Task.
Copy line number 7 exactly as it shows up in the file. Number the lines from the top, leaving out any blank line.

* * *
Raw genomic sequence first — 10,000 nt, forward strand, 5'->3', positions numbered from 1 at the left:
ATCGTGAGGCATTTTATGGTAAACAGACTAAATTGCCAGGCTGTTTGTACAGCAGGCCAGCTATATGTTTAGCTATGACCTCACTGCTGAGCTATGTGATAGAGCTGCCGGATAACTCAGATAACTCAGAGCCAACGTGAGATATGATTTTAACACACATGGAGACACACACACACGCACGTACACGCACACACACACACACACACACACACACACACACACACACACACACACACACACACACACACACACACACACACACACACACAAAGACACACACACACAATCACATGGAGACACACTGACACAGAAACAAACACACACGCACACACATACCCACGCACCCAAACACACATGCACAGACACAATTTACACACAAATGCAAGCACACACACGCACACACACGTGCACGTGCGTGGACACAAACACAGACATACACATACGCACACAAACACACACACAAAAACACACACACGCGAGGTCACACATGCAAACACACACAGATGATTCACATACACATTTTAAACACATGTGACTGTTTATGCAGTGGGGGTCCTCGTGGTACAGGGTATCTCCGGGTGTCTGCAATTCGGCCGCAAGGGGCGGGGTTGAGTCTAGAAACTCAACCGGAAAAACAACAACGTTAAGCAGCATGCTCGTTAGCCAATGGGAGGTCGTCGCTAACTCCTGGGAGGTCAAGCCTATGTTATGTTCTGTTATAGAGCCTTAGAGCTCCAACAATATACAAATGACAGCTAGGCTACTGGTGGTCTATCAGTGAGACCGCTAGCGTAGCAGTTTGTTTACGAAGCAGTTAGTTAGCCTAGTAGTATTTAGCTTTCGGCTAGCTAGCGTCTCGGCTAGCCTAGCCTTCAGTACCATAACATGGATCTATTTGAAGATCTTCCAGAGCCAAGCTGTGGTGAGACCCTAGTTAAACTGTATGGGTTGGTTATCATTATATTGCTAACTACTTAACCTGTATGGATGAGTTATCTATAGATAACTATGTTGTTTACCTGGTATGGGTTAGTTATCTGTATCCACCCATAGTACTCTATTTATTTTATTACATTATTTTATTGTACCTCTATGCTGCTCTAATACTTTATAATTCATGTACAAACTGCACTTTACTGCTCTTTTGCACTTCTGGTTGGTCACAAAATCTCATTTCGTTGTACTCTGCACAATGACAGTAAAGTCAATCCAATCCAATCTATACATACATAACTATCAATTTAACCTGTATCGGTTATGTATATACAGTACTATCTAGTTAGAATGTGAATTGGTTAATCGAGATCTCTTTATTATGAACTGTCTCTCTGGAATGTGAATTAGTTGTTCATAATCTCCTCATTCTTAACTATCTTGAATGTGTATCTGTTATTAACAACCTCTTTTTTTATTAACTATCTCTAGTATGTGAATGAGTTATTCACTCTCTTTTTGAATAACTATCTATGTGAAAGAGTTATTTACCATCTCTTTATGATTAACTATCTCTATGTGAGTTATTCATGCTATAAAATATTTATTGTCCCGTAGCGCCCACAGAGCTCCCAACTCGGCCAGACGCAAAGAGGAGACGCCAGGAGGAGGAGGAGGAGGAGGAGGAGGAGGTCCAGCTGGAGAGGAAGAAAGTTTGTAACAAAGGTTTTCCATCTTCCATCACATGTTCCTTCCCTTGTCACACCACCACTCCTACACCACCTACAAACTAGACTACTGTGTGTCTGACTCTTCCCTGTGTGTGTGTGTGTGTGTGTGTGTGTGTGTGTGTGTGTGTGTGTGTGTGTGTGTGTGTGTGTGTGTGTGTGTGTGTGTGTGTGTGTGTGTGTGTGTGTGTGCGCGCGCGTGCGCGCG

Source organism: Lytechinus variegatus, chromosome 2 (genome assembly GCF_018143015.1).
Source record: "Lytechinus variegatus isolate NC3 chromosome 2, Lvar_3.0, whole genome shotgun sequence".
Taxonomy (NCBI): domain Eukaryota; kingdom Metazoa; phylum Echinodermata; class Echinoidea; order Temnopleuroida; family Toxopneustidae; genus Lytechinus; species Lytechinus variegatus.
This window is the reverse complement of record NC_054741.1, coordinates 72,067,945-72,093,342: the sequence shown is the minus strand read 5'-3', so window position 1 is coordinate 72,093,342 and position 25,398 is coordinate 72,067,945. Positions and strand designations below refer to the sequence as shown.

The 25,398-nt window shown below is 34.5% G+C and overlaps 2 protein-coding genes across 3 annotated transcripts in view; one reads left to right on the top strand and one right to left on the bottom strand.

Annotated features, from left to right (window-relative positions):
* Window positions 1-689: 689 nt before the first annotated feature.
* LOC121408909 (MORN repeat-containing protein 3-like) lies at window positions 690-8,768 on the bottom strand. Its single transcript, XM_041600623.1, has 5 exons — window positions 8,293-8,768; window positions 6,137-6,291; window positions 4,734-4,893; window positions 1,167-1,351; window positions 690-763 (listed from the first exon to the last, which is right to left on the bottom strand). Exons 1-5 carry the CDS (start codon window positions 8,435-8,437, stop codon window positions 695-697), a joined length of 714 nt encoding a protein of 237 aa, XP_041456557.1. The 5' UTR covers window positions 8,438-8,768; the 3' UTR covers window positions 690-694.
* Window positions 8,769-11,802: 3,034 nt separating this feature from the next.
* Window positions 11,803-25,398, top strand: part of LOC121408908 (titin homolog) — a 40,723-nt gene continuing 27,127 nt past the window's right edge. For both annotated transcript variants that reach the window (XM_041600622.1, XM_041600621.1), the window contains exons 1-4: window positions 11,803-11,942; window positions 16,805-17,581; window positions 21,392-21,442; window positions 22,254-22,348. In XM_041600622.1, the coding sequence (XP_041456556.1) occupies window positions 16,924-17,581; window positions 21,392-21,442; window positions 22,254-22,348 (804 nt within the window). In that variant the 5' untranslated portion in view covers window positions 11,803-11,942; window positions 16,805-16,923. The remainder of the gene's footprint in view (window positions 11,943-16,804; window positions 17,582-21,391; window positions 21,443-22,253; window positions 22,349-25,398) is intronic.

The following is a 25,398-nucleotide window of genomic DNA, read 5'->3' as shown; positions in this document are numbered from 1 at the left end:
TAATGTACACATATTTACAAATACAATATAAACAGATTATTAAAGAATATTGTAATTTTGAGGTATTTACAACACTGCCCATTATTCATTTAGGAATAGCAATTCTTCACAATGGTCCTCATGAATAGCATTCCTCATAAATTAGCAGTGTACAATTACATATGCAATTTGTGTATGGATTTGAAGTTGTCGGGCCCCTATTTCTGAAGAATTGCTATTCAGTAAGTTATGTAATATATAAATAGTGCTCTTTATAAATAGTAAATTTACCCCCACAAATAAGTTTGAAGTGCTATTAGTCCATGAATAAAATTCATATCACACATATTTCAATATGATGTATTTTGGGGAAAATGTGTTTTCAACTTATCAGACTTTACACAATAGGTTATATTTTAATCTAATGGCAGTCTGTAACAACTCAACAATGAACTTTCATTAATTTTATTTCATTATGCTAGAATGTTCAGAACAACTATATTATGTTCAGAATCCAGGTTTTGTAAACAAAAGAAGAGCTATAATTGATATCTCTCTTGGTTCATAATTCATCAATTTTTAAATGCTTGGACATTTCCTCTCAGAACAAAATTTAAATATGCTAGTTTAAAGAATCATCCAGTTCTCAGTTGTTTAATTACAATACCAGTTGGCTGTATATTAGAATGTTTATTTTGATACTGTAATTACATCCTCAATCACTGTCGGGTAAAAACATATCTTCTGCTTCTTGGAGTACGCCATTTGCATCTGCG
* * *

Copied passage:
The 25,398-nt window shown below is 34.5% G+C and overlaps 2 protein-coding genes across 3 annotated transcripts in view; one reads left to right on the top strand and one right to left on the bottom strand.